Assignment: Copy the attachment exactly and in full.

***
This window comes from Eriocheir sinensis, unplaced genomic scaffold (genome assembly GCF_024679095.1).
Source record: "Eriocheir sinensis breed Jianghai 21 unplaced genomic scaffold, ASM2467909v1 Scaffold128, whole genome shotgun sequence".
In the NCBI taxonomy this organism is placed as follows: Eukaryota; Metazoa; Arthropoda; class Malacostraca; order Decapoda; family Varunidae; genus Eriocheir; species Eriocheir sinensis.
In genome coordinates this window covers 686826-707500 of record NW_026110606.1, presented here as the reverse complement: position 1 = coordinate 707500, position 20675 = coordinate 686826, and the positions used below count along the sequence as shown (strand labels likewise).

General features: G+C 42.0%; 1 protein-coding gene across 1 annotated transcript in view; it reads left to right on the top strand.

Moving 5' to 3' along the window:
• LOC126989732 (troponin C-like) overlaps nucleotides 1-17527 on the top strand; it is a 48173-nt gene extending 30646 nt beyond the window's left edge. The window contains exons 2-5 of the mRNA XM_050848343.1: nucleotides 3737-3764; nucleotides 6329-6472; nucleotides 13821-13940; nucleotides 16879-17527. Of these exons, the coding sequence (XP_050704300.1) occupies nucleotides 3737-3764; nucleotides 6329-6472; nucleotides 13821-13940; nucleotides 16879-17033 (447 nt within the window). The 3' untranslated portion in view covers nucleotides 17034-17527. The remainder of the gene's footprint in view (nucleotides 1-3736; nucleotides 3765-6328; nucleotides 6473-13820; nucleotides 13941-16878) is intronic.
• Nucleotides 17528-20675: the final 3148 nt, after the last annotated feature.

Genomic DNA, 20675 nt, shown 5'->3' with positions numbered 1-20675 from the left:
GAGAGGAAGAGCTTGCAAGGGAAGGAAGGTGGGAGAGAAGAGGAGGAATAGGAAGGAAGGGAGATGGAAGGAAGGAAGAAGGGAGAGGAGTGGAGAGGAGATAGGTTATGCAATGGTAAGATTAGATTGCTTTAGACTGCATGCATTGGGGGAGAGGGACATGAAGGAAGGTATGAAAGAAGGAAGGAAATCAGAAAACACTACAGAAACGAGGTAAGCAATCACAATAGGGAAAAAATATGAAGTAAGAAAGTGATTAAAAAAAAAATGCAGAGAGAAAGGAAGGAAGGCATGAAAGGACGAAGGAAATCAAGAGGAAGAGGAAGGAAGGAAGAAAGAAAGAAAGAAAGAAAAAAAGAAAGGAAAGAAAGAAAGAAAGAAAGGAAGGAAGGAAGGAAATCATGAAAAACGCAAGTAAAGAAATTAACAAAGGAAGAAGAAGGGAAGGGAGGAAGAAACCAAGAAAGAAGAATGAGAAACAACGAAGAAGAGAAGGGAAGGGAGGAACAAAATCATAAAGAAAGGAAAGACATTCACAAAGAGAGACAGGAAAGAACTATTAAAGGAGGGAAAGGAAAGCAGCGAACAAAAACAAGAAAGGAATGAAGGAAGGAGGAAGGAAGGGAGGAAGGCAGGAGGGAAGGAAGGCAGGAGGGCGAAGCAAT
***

This window comes from Eriocheir sinensis, unplaced genomic scaffold (genome assembly GCF_024679095.1).
Source record: "Eriocheir sinensis breed Jianghai 21 unplaced genomic scaffold, ASM2467909v1 Scaffold128, whole genome shotgun sequence".
In the NCBI taxonomy this organism is placed as follows: Eukaryota; Metazoa; Arthropoda; class Malacostraca; order Decapoda; family Varunidae; genus Eriocheir; species Eriocheir sinensis.
In genome coordinates this window covers 686826-707500 of record NW_026110606.1, presented here as the reverse complement: position 1 = coordinate 707500, position 20675 = coordinate 686826, and the positions used below count along the sequence as shown (strand labels likewise).

General features: G+C 42.0%; 1 protein-coding gene across 1 annotated transcript in view; it reads left to right on the top strand.

Moving 5' to 3' along the window:
• LOC126989732 (troponin C-like) overlaps nucleotides 1-17527 on the top strand; it is a 48173-nt gene extending 30646 nt beyond the window's left edge. The window contains exons 2-5 of the mRNA XM_050848343.1: nucleotides 3737-3764; nucleotides 6329-6472; nucleotides 13821-13940; nucleotides 16879-17527. Of these exons, the coding sequence (XP_050704300.1) occupies nucleotides 3737-3764; nucleotides 6329-6472; nucleotides 13821-13940; nucleotides 16879-17033 (447 nt within the window). The 3' untranslated portion in view covers nucleotides 17034-17527. The remainder of the gene's footprint in view (nucleotides 1-3736; nucleotides 3765-6328; nucleotides 6473-13820; nucleotides 13941-16878) is intronic.
• Nucleotides 17528-20675: the final 3148 nt, after the last annotated feature.

Genomic DNA, 20675 nt, shown 5'->3' with positions numbered 1-20675 from the left:
GAGAGGAAGAGCTTGCAAGGGAAGGAAGGTGGGAGAGAAGAGGAGGAATAGGAAGGAAGGGAGATGGAAGGAAGGAAGAAGGGAGAGGAGTGGAGAGGAGATAGGTTATGCAATGGTAAGATTAGATTGCTTTAGACTGCATGCATTGGGGGAGAGGGACATGAAGGAAGGTATGAAAGAAGGAAGGAAATCAGAAAACACTACAGAAACGAGGTAAGCAATCACAATAGGGAAAAAATATGAAGTAAGAAAGTGATTAAAAAAAAAATGCAGAGAGAAAGGAAGGAAGGCATGAAAGGACGAAGGAAATCAAGAGGAAGAGGAAGGAAGGAAGAAAGAAAGAAAGAAAGAAAAAAAGAAAGGAAAGAAAGAAAGAAAGAAAGGAAGGAAGGAAGGAAATCATGAAAAACGCAAGTAAAGAAATTAACAAAGGAAGAAGAAGGGAAGGGAGGAAGAAACCAAGAAAGAAGAATGAGAAACAACGAAGAAGAGAAGGGAAGGGAGGAACAAAATCATAAAGAAAGGAAAGACATTCACAAAGAGAGACAGGAAAGAACTATTAAAGGAGGGAAAGGAAAGCAGCGAACAAAAACAAGAAAGGAATGAAGGAAGGAGGAAGGAAGGGAGGAAGGCAGGAGGGAAGGAAGGCAGGAGGGCGAAGCAAT